It was the first time he had ever spoken directly to anyone, though he had often used his voice to play jokes on Miss Primm, his teacher in the lab.

Clarence swallowed, clearly jolted. He was very lean and had a thin, shrewd face. Suddenly he slapped his knee and began to laugh. “So it's you that's been saying ‘Hi, dovey!' to Miss Primm and kidding her along! And we thought it was the mynah bird. I should have
known
you could talk.”

Swimmer grunted. He had never thought very highly of the human voice. There were more pleasant sounds. “I'm not proud of it. Are you going to tell Doc about me?”

“Of course not! He wouldn't believe it, anyway. And don't call me a gloop. I'm your friend.”

“Honest?”

“Honest, cross my heart,” Clarence told him solemnly.

Swimmer studied him a moment. Of all the humans he had come to know since his capture, he liked Clarence best. Which wasn't saying much, of course, for there wasn't much you could say about the whole human tribe. But at least Clarence had always been good to him, and he was not a pompous old goat like Doc.

“Clarence,” he said slowly, “would you help me escape?”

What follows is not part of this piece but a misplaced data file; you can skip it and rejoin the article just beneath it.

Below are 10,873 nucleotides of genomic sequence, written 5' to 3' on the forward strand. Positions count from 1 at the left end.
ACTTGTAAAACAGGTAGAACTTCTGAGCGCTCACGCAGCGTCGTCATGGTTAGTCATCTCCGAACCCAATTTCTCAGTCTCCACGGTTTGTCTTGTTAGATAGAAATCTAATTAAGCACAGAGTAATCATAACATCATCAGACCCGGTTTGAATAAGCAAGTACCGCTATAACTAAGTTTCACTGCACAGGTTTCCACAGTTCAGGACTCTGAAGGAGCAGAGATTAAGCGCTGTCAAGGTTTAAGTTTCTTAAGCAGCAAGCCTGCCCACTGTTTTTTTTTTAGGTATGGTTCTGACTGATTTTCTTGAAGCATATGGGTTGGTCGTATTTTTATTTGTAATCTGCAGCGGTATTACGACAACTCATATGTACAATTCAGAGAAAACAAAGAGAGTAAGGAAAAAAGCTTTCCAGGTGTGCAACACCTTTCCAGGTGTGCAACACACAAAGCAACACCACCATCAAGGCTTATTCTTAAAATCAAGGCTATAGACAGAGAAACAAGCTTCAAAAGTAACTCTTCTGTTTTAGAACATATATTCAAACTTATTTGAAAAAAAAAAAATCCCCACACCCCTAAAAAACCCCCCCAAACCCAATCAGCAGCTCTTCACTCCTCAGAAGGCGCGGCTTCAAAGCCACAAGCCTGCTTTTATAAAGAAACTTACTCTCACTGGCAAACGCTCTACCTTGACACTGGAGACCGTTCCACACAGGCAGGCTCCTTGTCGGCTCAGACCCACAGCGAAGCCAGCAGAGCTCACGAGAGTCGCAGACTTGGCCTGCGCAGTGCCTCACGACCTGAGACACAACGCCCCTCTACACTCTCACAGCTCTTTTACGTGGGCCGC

“Escape? Hey, what kind of talk is this? Were you trying to run away this morning?”

“I'll tell you when I've had some breakfast. Let's go inside before somebody sees us.”

The lab was a separate wing of the house where the much-talked-about Dr. Rufus Hoffman was studying animal intelligence. It seemed to Swimmer that Miss Primm, Clarence, and the various secretaries did all the work and studying while Dr. Hoffman, when he was not away lecturing, merely strode about majestically, playing the role of God. Once there had been more than a dozen captive creatures in the place, including three other otters in the enclosure with the otter pool. Now the lab housed only a white mouse, a black mynah bird, and himself.

As he slid into the pool to erase the smells he had acquired during the night, the white mouse sent forth a thought of inquiry:
How did you find the world outside?

It stinks
, Swimmer told him.

I knew it was better here
, the mouse replied.
You are safe and warm, and there is plenty of food. What more do you want?

You wouldn't know. You were born here
.

The mynah bird sent a thought:
I know. I remember the great forest where I was born. But I can only dream
. Aloud, in a voice like a bell, he called, “Another day, another dollar. Oh, what a wonderful life!”

Swimmer sniffed uncertainly at a dish of shrimp Clarence placed before him and wondered what Dr. Hoffman would think if he were told of the silent conversations that went on among the prisoners. Old Doc probably wouldn't believe it. But Clarence would. Clarence was one of those very few humans who could sometimes feel things that couldn't be seen or heard.

“Now, let's get this straight,” Clarence was saying. “You really were trying to run away, eh?”

“I had it in mind,” Swimmer admitted.

“Then what happened that made you come back?”